Figure 1:: Two deep linear lacerations were present over the left parieto-occipital region. The belly of the temporalis muscle can be visualized in the larger wound. The patient’s history and presentation did not align. It was more probable that the wounds were due to an ax as opposed to a road traffic accident.
Figure 2:: A non-contrast CT abdomen showed a shrunken left kidney with an evident vascular pedicle in the left lumbar area with a tiny focus of calcification suggestive of atrophy.
Figure 3:: A T2-TSE image showing acute infarct with hemorrhagic transformation in the left parieto-occipito-temporal lobes, predominantly involving the cortex and adjacent grey-white matter junction.
Figure 4:: A T1W contrast-enhanced image showing a long segment filling defect in the left transverse sinus, sigmoid sinus, and proximal 2 cm of the left internal jugular vein.

DISCUSSION

The incidence of CVT is approximately 3–4/1,000,000.[7] It is commonly seen in women due to the hypercoagulable states of pregnancy and oral contraceptive pill use, but it is also possible to develop CVT after a head injury.[7] Making the diagnosis of a CVT requires a high level of suspicion as the presenting features are non-specific.[3] The spectrum of symptoms extends from headache, the most common presenting feature, to psychosis.[1] A non-contrast CT finding of traumatic dural venous sinus air is highly associated with the development of CVT. It is suggested that air localizes to the sinus involved by the fracture.[6] MRI imaging of the thrombus within the first five days makes it appear isointense or hypointense on T1-weighted imaging, T2-weighted imaging, and FLAIR.[2] The appearance at this stage is due to the presence of deoxyhemoglobin.[2] The presence of a solitary functioning kidney (SFK) in our patient did not sway our decision to perform an MRI study with contrast since there has been no significant difference recorded in the chances of inducing acute kidney injury between those with one kidney versus those with two.[5]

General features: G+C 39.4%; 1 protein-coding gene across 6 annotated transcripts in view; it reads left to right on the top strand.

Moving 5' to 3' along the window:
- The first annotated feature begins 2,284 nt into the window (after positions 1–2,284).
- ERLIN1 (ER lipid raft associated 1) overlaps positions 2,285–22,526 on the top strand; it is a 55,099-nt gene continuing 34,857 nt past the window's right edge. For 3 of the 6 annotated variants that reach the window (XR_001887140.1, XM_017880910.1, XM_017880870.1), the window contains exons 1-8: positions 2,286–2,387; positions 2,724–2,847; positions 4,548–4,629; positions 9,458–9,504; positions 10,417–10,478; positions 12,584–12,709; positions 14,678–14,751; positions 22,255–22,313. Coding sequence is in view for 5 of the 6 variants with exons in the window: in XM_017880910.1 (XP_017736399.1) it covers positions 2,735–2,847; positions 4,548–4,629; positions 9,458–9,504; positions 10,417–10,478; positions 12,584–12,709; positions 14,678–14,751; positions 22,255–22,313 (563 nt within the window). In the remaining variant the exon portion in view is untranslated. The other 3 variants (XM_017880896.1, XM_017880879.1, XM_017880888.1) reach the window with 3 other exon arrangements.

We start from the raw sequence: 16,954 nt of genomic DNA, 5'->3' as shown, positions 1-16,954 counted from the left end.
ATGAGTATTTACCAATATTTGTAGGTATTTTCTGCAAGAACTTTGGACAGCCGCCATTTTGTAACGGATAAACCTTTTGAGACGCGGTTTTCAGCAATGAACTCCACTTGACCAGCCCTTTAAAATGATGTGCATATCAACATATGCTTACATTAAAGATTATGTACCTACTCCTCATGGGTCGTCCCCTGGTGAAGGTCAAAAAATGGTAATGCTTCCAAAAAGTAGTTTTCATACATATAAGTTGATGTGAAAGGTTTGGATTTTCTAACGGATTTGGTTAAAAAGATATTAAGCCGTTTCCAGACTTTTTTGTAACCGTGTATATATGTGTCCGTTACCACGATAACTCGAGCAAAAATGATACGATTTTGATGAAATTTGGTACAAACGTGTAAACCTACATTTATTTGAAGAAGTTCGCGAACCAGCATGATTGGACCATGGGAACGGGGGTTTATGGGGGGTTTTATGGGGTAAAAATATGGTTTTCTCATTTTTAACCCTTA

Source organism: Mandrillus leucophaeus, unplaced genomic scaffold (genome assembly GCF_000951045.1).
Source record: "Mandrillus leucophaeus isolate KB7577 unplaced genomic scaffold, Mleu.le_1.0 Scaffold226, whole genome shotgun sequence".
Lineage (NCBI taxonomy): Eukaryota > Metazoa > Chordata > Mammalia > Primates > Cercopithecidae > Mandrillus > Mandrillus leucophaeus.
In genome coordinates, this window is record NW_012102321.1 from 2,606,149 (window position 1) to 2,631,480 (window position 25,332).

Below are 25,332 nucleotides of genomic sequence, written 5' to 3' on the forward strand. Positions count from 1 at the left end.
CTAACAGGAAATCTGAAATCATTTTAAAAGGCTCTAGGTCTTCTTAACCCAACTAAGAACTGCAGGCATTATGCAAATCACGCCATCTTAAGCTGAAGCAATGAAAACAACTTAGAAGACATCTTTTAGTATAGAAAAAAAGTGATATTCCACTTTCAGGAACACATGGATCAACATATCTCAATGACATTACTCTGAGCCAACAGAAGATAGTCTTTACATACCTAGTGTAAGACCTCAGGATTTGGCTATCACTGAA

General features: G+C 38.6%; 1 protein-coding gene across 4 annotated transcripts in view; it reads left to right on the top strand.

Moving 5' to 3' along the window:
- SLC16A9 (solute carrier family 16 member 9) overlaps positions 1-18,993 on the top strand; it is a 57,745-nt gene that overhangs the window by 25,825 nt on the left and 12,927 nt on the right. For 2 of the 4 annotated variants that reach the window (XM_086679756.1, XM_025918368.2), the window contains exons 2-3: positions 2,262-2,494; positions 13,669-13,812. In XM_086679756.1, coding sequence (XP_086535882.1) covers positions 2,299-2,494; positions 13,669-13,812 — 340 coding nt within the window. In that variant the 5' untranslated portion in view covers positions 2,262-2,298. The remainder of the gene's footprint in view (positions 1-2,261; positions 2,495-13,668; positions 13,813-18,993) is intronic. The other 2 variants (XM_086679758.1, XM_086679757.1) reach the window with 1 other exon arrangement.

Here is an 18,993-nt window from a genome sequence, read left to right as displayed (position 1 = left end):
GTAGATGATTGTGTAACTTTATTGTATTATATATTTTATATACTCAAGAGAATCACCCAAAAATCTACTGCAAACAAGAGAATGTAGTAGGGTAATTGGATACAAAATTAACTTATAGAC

The mortality of CVT during the acute stage is 15%.[2] The mainstay of treatment is LMWH. Although eliminated by the kidneys, LMWHs are still used at a reduced dose in those with CVT and severe renal impairment.[8] When we informed the patient party of the SFK, they were shocked. They did not know which order to process the situation before them. Conveying unexpected news may cause intense emotions to overwhelm the patient leading to an inability to process further information.[9] During negative disclosures, patients remember less than half of what their provider tells them.[9] A technique known as “forecasting” may be effectively utilized when having to deliver bad news.[4] More detailed counseling regarding SFK and its future health implications was done later in the course of the hospital stay. Although this was a relatively minor issue in the neurosurgical management of the patient, surgeons should not overlook the emotional impact of disclosing major and minor details to the patient and the patient party. This case provides an example of managing two co-existing, albeit independent, pathologies while being cognizant of methods to communicate bad news.

CONCLUSION

Intense trauma to the head should necessitate adequate surveillance for CVT. Further research should be carried out to see if there is merit in prophylactically initiating LMWH in patients that have sustained traumatic head injuries in order to reduce the mortality surrounding CVT. Management of the patient should be guided by what is identified throughout the hospital stay. Awareness of the emotions of both the patient and the patient party should be given precedence over the severity of what is being disclosed. This analysis should guide the manner in providing information.

Declaration of patient consent

Patient’s consent not required as patients identity is not disclosed or compromised.

Financial support and sponsorship

Nil.

Conflicts of interest

There are no conflicts of interest.